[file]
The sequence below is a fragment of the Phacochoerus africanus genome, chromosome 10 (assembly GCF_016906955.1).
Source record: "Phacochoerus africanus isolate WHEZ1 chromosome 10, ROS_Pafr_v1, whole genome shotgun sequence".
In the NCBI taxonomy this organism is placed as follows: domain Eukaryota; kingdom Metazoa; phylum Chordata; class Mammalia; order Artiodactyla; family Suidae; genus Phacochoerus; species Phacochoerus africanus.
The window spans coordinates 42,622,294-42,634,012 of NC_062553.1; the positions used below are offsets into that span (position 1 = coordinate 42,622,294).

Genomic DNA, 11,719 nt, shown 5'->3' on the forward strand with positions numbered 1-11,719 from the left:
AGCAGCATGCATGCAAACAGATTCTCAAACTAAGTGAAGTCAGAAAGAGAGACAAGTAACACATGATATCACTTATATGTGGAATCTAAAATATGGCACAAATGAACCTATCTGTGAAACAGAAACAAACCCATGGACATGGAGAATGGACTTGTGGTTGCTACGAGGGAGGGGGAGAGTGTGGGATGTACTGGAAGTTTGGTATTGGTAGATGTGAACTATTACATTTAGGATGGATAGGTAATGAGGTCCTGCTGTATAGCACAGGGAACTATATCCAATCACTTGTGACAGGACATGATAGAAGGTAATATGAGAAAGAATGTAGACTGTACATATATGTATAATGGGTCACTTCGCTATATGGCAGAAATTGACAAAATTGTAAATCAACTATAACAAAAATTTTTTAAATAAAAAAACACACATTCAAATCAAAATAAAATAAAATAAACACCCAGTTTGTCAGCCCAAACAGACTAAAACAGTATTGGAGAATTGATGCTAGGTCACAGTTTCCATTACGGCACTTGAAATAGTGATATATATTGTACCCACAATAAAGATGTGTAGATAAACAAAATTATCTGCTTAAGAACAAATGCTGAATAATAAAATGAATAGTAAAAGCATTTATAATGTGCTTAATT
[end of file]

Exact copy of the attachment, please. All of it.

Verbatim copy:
The sequence below is a fragment of the Phacochoerus africanus genome, chromosome 10 (assembly GCF_016906955.1).
Source record: "Phacochoerus africanus isolate WHEZ1 chromosome 10, ROS_Pafr_v1, whole genome shotgun sequence".
In the NCBI taxonomy this organism is placed as follows: domain Eukaryota; kingdom Metazoa; phylum Chordata; class Mammalia; order Artiodactyla; family Suidae; genus Phacochoerus; species Phacochoerus africanus.
The window spans coordinates 42,622,294-42,634,012 of NC_062553.1; the positions used below are offsets into that span (position 1 = coordinate 42,622,294).

Genomic DNA, 11,719 nt, shown 5'->3' on the forward strand with positions numbered 1-11,719 from the left:
AGCAGCATGCATGCAAACAGATTCTCAAACTAAGTGAAGTCAGAAAGAGAGACAAGTAACACATGATATCACTTATATGTGGAATCTAAAATATGGCACAAATGAACCTATCTGTGAAACAGAAACAAACCCATGGACATGGAGAATGGACTTGTGGTTGCTACGAGGGAGGGGGAGAGTGTGGGATGTACTGGAAGTTTGGTATTGGTAGATGTGAACTATTACATTTAGGATGGATAGGTAATGAGGTCCTGCTGTATAGCACAGGGAACTATATCCAATCACTTGTGACAGGACATGATAGAAGGTAATATGAGAAAGAATGTAGACTGTACATATATGTATAATGGGTCACTTCGCTATATGGCAGAAATTGACAAAATTGTAAATCAACTATAACAAAAATTTTTTAAATAAAAAAACACACATTCAAATCAAAATAAAATAAAATAAACACCCAGTTTGTCAGCCCAAACAGACTAAAACAGTATTGGAGAATTGATGCTAGGTCACAGTTTCCATTACGGCACTTGAAATAGTGATATATATTGTACCCACAATAAAGATGTGTAGATAAACAAAATTATCTGCTTAAGAACAAATGCTGAATAATAAAATGAATAGTAAAAGCATTTATAATGTGCTTAATT